The story behind the fly-tipping epidemic on farms

Two-thirds of farmers and landowners are hit by fly-tipping each year, according to research by Keep Britain Tidy.

That’s a staggering statistic, but sadly one which will not come as a surprise to many people.

Items routinely dumped include old furniture, televisions, chairs, tyres, sofas, mattresses and building waste.

See also: Fly-tipping reaches epidemic levels while prosecutions fall

In England alone, nearly one million fly-tipping incidents were recorded in 2015-16, according to Defra statistics. That’s the worst figures ever recorded and a 4% increase on 2014-15.

Farmers look forward to spring after a long winter. It’s a joyous time for lambing, spring sowing and fields becoming more colourful and diverse.

A gang of fly-tippers dumped between 100t and 200t of waste in woodland on the Enville Estate in Staffordshire

For many farmers, however, the lighter evenings mean lorry-loads of rubbish heading their way to be dumped in fields, gate entrances and lanes.

Piles of fly-tipped waste can be costly and time-consuming to remove. It can be dangerous to human health and livestock, damaging to wildlife and, in some cases can pollute watercourses and contaminate land.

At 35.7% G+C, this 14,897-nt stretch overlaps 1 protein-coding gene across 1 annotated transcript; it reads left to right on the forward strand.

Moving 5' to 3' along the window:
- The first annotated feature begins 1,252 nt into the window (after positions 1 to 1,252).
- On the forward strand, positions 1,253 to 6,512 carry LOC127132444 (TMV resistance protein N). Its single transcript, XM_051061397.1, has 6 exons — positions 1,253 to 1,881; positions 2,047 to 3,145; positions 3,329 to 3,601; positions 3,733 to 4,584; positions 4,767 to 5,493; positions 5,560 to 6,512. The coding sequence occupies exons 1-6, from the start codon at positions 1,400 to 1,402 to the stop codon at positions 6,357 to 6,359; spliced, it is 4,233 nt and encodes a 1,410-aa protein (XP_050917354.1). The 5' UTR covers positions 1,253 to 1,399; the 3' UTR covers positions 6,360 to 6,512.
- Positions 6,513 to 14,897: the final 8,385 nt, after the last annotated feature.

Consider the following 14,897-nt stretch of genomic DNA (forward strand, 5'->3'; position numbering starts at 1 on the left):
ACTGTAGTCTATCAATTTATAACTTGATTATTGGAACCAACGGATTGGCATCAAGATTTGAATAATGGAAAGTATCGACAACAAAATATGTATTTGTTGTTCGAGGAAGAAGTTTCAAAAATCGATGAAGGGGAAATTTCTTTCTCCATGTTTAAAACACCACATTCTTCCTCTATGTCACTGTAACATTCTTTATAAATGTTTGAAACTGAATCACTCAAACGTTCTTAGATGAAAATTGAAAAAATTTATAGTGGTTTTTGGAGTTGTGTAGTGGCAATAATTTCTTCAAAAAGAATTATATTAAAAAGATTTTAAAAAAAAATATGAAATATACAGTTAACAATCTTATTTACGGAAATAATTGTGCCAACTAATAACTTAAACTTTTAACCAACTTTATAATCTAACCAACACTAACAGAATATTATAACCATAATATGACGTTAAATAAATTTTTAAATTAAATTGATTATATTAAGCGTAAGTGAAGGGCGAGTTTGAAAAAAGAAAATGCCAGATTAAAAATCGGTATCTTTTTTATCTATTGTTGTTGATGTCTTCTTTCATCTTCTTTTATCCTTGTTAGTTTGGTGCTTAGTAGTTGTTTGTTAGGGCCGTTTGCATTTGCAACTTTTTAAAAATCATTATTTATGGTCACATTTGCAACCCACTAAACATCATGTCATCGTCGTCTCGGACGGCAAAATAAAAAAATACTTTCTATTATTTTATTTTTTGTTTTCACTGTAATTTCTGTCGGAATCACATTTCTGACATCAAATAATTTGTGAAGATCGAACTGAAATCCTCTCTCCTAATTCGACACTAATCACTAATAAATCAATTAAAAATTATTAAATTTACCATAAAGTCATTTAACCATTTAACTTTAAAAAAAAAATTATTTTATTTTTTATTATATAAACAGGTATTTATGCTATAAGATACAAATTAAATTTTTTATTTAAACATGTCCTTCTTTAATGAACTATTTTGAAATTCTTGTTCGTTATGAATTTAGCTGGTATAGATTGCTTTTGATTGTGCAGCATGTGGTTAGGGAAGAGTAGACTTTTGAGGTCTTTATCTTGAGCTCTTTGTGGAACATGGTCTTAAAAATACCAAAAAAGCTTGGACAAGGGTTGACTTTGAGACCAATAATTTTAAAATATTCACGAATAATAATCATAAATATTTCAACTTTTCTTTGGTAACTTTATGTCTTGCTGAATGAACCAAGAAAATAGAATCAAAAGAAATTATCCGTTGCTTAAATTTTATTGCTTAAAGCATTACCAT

The response of the government, local authorities and the police to fly-tipping is disjointed and laws in this area are confusing.

When a fly-tipping incident occurs on private land, under the Environmental Protection Act 1990, it is the landowner’s responsibility to remove the illegally dumped waste. It should not be the sole responsibility of the landowner to deal with this crime, but as the law stands, it is.

Unless the landowner is insured, the clean-up bill can run into tens of thousands of pounds.

Rogue traders who dump rubbish on farms to avoid paying a disposal fee at the council recycling centres is an ongoing problem, which appears to have escalated since councils started charging to dispose of items such as bricks, soil, rubble, plasterboard and asbestos.

However, in recent months anecdotal evidence suggests large-scale, serious organised dumping on farms is increasing, especially on the fringes of urban areas with easy access to motorways.

Criminal behaviour

Andrew Nicholls stands next to a huge pile of fly-tipped waste

Andrew Nicholls saw an estimated 100t of waste dumped on his farm © Jamie Ricketts/Caters News Agency

Last month, Shropshire farmer Andrew Nicholls fell victim to a fly-tipping gang at Hill End Farm in Claverley, near Bridgnorth.

Waste criminals struck under the cover of night, dumping an estimated 100t of shredded waste in his farmyard.

The brazen crooks cut the padlock and chain off his gate and dumped seven lorry-loads of shredded waste. They even had the audacity to secure the gate with a cable tie before they left.